Publication: Monitor Volume: 4 Issue: 59

The newspaper Izvestia has launched another round of accusations of anti-Semitism against the governor of Krasnodar Krai, Nikolai Kondratenko. (Izvestia, March 24) Earlier this month, the newspaper published the text of a virulently anti-Semitic speech, which, it said, the governor had delivered to a youth rally in the North Caucasus republic. (Izvestia, March 4) The moderately liberal Moskovskie novosti came, rather surprisingly, to Kondratenko’s defense, publishing on March 8 the "real" text of Kondratenko’s speech. This purported to show that, far from vilifying "Yids" and "Zionists" as alleged in Izvestia’s text, Kondratenko had told the young people that "epithets such as ‘Yid’ and ‘Zionist’ have no place in the lexicon of a civilized person." (Moskovskie novosti, March 8) The matter is of public interest because Kondratenko was on the short list of candidates named by Communist party leader Gennady Zyuganov as likely to figure in the shadow cabinet being put together by the opposition. Zyuganov identified Kondratenko as a likely deputy prime minister in charge of the economy. (See the Monitor, March 9)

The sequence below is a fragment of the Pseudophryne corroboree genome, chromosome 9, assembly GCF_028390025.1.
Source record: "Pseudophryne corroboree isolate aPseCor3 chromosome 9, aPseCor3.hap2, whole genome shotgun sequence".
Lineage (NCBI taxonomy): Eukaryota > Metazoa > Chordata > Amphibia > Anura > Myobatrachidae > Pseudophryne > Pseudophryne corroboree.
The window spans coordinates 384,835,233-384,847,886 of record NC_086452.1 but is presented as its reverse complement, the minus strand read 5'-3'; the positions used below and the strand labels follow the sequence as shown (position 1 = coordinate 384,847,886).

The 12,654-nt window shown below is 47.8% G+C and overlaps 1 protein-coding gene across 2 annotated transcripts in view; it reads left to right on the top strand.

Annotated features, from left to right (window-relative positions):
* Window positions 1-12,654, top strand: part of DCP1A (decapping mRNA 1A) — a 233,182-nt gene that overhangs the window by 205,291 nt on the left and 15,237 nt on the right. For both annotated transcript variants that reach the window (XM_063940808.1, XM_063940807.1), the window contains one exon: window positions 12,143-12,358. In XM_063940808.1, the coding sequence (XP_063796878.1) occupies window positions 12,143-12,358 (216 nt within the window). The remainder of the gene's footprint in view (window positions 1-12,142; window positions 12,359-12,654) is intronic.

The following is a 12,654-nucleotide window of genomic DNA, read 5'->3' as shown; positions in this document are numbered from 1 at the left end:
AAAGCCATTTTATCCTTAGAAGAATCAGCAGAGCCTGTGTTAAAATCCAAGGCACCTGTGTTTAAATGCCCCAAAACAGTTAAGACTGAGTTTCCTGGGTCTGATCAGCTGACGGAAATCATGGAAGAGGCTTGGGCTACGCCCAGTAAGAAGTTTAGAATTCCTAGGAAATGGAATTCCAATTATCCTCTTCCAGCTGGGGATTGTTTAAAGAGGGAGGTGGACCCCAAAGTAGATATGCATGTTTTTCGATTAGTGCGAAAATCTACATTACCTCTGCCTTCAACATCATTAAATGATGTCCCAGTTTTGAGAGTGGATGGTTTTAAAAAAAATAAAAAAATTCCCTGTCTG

In its March 24 issue, Izvestia returns to the attack. This time it reports on a press conference Kondratenko gave in the wake of an apparently racially motivated attack on a family of Meskhetian Turk refugees living in Krasnodar Krai. Kondratenko said he had reason to believe the attack was a provocation instigated by U.S. secret agents and "their fifth column in Moscow" in order to destabilize the strategically sensitive North Caucasus region. According to Izvestia, Kondratenko went on to defend his opposition to Zionism. He promised to continue his campaign against it. (Izvestia, March 24) Whatever the truth about Kondratenko’s views, it is clear that ethnic relations in Krasnodar Krai are a tinderbox. Violence on a wide scale could be ignited at any moment.

Kremlin Sends Pro-Kuchma Signal to Ukraine’s Electorate.